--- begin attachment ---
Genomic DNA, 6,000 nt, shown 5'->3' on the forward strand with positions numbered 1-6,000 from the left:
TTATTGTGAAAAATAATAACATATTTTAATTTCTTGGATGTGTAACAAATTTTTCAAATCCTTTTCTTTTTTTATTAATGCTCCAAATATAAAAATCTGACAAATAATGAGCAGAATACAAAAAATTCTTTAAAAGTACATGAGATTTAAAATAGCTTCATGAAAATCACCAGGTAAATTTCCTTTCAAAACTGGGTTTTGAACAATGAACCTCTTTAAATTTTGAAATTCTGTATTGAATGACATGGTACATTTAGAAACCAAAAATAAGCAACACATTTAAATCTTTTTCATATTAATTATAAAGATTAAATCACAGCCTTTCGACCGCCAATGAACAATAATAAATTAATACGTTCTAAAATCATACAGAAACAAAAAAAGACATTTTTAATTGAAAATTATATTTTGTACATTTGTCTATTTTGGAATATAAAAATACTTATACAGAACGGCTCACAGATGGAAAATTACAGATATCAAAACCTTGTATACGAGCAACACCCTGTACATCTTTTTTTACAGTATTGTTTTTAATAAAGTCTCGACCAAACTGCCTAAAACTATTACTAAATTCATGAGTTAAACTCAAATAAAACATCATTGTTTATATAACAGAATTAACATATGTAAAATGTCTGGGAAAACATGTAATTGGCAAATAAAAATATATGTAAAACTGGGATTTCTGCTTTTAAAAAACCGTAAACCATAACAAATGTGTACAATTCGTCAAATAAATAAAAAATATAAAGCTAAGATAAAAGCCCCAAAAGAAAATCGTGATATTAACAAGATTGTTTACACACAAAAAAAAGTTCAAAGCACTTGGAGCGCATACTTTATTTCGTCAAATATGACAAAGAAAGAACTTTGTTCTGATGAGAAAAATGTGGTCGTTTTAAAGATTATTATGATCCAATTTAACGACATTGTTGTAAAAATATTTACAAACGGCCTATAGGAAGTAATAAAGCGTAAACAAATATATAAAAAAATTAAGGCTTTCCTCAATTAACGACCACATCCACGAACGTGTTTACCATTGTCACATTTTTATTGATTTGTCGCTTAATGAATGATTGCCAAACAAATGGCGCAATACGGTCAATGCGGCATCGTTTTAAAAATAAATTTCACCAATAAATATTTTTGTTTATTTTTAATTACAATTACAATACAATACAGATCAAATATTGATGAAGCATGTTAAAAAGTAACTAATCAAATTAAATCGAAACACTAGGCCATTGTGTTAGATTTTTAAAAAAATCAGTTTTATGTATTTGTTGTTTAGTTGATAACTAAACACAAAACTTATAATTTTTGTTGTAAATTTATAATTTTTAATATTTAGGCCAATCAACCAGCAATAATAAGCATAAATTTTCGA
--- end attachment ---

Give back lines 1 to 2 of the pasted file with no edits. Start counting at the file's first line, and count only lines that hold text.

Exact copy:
Genomic DNA, 6,000 nt, shown 5'->3' on the forward strand with positions numbered 1-6,000 from the left:
TTATTGTGAAAAATAATAACATATTTTAATTTCTTGGATGTGTAACAAATTTTTCAAATCCTTTTCTTTTTTTATTAATGCTCCAAATATAAAAATCTGACAAATAATGAGCAGAATACAAAAAATTCTTTAAAAGTACATGAGATTTAAAATAGCTTCATGAAAATCACCAGGTAAATTTCCTTTCAAAACTGGGTTTTGAACAATGAACCTCTTTAAATTTTGAAATTCTGTATTGAATGACATGGTACATTTAGAAACCAAAAATAAGCAACACATTTAAATCTTTTTCATATTAATTATAAAGATTAAATCACAGCCTTTCGACCGCCAATGAACAATAATAAATTAATACGTTCTAAAATCATACAGAAACAAAAAAAGACATTTTTAATTGAAAATTATATTTTGTACATTTGTCTATTTTGGAATATAAAAATACTTATACAGAACGGCTCACAGATGGAAAATTACAGATATCAAAACCTTGTATACGAGCAACACCCTGTACATCTTTTTTTACAGTATTGTTTTTAATAAAGTCTCGACCAAACTGCCTAAAACTATTACTAAATTCATGAGTTAAACTCAAATAAAACATCATTGTTTATATAACAGAATTAACATATGTAAAATGTCTGGGAAAACATGTAATTGGCAAATAAAAATATATGTAAAACTGGGATTTCTGCTTTTAAAAAACCGTAAACCATAACAAATGTGTACAATTCGTCAAATAAATAAAAAATATAAAGCTAAGATAAAAGCCCCAAAAGAAAATCGTGATATTAACAAGATTGTTTACACACAAAAAAAAGTTCAAAGCACTTGGAGCGCATACTTTATTTCGTCAAATATGACAAAGAAAGAACTTTGTTCTGATGAGAAAAATGTGGTCGTTTTAAAGATTATTATGATCCAATTTAACGACATTGTTGTAAAAATATTTACAAACGGCCTATAGGAAGTAATAAAGCGTAAACAAATATATAAAAAAATTAAGGCTTTCCTCAATTAACGACCACATCCACGAACGTGTTTACCATTGTCACATTTTTATTGATTTGTCGCTTAATGAATGATTGCCAAACAAATGGCGCAATACGGTCAATGCGGCATCGTTTTAAAAATAAATTTCACCAATAAATATTTTTGTTTATTTTTAATTACAATTACAATACAATACAGATCAAATATTGATGAAGCATGTTAAAAAGTAACTAATCAAATTAAATCGAAACACTAGGCCATTGTGTTAGATTTTTAAAAAAATCAGTTTTATGTATTTGTTGTTTAGTTGATAACTAAACACAAAACTTATAATTTTTGTTGTAAATTTATAATTTTTAATATTTAGGCCAATCAACCAGCAATAATAAGCATAAATTTTCGA